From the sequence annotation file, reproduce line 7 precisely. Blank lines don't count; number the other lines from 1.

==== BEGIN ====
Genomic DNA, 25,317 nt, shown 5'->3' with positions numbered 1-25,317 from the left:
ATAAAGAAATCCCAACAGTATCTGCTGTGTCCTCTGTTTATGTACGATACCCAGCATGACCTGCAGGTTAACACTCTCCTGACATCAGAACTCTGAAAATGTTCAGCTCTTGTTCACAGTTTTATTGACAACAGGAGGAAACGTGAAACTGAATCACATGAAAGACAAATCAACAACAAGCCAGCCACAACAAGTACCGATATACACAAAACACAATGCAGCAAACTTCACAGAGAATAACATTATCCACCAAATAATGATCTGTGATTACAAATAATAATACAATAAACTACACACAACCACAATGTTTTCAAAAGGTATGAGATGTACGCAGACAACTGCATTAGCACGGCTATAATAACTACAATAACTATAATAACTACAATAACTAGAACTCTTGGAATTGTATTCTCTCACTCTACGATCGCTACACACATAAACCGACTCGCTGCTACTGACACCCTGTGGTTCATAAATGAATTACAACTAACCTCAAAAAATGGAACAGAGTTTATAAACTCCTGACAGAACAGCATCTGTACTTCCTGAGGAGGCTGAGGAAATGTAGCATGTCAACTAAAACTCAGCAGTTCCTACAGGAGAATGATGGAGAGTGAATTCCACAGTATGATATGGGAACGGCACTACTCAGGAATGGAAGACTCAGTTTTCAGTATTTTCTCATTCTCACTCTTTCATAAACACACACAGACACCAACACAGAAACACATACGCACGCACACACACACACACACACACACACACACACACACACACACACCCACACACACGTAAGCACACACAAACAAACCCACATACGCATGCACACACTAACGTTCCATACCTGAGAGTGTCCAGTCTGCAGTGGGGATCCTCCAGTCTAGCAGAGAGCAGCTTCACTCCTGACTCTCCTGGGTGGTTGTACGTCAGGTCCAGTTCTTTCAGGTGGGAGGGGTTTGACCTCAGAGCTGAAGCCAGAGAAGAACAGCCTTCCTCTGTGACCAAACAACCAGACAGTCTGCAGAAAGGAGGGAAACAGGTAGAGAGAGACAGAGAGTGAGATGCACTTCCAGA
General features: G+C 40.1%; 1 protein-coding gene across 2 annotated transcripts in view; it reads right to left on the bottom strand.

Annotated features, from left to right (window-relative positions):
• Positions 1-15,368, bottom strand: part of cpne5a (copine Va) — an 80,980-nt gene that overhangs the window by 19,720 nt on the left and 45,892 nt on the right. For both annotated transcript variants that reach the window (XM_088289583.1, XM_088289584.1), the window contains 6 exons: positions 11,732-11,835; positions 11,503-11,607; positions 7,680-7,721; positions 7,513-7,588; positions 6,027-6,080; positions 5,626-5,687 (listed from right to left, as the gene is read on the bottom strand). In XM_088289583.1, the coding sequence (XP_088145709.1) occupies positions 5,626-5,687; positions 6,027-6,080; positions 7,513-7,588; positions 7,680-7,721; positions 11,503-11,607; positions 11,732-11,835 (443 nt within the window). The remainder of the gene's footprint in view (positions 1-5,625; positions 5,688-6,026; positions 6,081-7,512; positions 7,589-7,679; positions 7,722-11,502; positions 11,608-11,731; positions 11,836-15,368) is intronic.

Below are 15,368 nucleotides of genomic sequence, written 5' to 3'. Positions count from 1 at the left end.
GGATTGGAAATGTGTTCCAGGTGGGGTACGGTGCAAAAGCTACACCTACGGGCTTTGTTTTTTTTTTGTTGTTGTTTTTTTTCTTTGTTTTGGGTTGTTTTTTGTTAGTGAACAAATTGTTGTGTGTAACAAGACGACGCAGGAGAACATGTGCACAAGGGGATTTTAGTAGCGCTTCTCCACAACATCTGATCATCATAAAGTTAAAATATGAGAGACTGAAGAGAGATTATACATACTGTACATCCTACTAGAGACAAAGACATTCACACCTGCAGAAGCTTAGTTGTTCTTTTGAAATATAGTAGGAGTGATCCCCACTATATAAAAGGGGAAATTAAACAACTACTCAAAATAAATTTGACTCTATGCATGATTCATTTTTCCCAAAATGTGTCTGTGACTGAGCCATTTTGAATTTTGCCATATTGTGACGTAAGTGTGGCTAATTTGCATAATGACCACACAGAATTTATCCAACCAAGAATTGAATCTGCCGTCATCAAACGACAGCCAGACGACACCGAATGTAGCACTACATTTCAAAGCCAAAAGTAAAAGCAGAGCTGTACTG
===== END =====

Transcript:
GGATTGGAAATGTGTTCCAGGTGGGGTACGGTGCAAAAGCTACACCTACGGGCTTTGTTTTTTTTTTGTTGTTGTTTTTTTTCTTTGTTTTGGGTTGTTTTTTGTTAGTGAACAAATTGTTGTGTGTAACAAGACGACGCAGGAGAACATGTGCACAAGGGGATTTTAGTAGCGCTTCTCCACAACATCTGATCATCATAAAGTTAAAATATGAGAGACTGAAGAGAGATTATACATACTGTACATCCTACTAGAGACAAAGACATTCACACCTGCAGAAGCTTAGTTGTTCTTTTGAAATATAGTAGGAGTGATCCCCACTATATAAAAGGGGAAATTAAACAACTACTCAAAATAAATTTGACTCTATGCATGATTCATTTTTCCCAAAATGTGTCTGTGACTGAGCCATTTTGAATTTTGCCATATTGTGACGTAAGTGTGGCTAATTTGCATAATGACCACACAGAATTTATCCAACCAAGAATTGAATCTGCCGTCATCAAACGACAGCCAGACGACACCGAATGTAGCACTACATTTCAAAGCCAAAAGTAAAAGCAGAGCTGTACTG